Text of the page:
… with an elephant. I would put it right up there among the most unpleasant experiences I’ve ever had to endure, tied with having a root canal or listening to a life insurance sales presentation about the benefits of whole life versus term. Last week, I had a colonoscopy. It’s one of those milestone events in life that apparently you’re supposed to do every few years once you hit 50, like starting to think about retirement planning, only a lot messier and more humiliating.
If you have never had a colonoscopy, let me give you a preview of what you’re in for. It’s no fun. They call it a “minor procedure.” But there’s nothing minor about it if you ask my colon. A doctor shoves a 142-foot tube called an endoscope up your butt to check out your insides. Essentially, it’s the same as the Roto-Rooter guy, but without the clipboard and baseball cap, and in this case, the backed-up pipe they’re inspecting is your intestinal tract. And this is one serious tube they insert. I am not completely sure of the exact route the endoscope took inside me, but I believe it included a side trip to my spleen before moseying to take a peek at my left ear canal.
Most qualified colonoscoptologists (at least I’m pretty sure that’s what they prefer to be called) will take careful safety measures to ensure they don’t jam the tube in so far that it might come out a facial orifice. Avoid any doctor who refuses to make that assurance. Before last week, if you told me that I was going to voluntarily succumb to allowing a complete stranger to stick a tube the length of a basketball court up my back side and take pictures of my interior (probably to post on Facebook), I would have laughed my ass off. Perhaps I should have rephrased the previous sentence.
But here I was, in a flimsy patient’s gown with a lame butterfly pattern, with my backside completely exposed, waiting for my anal probe. I sure hope my doctor wasn’t working for aliens. Aliens love to do this sort of thing, you know. I’ve read about it in the grocery store checkout. But that’s not even the worst part. The worst part began 24 hours earlier.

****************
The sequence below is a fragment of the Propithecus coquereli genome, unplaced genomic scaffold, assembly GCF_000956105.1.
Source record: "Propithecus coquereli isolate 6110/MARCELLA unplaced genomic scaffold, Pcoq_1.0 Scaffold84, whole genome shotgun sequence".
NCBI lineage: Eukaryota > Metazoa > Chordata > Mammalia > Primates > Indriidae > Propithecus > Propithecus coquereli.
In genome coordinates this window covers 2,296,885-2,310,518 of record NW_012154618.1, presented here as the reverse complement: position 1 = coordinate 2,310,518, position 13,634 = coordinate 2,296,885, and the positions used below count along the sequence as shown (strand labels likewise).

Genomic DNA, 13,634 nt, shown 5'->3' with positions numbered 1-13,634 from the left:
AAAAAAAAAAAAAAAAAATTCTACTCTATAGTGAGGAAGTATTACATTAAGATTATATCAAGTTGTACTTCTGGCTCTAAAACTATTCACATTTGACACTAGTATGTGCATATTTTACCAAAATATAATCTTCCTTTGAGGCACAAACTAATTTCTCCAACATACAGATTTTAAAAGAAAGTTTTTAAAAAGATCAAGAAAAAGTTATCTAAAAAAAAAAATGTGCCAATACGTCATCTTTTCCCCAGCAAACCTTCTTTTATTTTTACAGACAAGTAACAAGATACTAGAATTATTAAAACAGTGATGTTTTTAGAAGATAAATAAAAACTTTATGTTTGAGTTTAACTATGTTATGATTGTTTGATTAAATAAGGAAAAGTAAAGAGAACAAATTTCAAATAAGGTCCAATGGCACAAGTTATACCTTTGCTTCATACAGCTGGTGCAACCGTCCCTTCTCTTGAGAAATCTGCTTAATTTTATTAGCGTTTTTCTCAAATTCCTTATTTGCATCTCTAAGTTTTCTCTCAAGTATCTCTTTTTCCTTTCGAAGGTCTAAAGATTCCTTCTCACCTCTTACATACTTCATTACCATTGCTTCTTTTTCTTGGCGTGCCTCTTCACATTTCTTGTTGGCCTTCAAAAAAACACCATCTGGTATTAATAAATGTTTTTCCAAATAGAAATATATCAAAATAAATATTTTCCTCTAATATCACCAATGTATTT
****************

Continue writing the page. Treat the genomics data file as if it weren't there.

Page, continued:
First, you’re not allowed to eat any solid food the entire day before the colonoscopy. Then there’s this special elixir they make you consume the day before your procedure to clean out your pipes. It’s called MoviPrep. What a terribly misleading name – MoviPrep. The only movie that I was getting prepped for was a movie about the inside of my colon. And I wasn’t even allowed to have any buttered popcorn, raisinettes or gummy bears before the show. A more accurate name for this foul solution would have been ColonErupt or perhaps SphincterSpew. You mix two white powders with water in a plastic container to make 64 ounces of the most vile-tasting liquid ever created by mankind.
The employee behind the pharmacy counter lied to me when he said, “it doesn’t taste bad. It’s sort of lemony.” Yes, it does have a sort of lemony flavor, if by lemony you mean lemon-flavored pig vomit. A much more accurate description of its taste would be a combination of liquid Draino and strained cat intestines – and lemon-flavored pig vomit.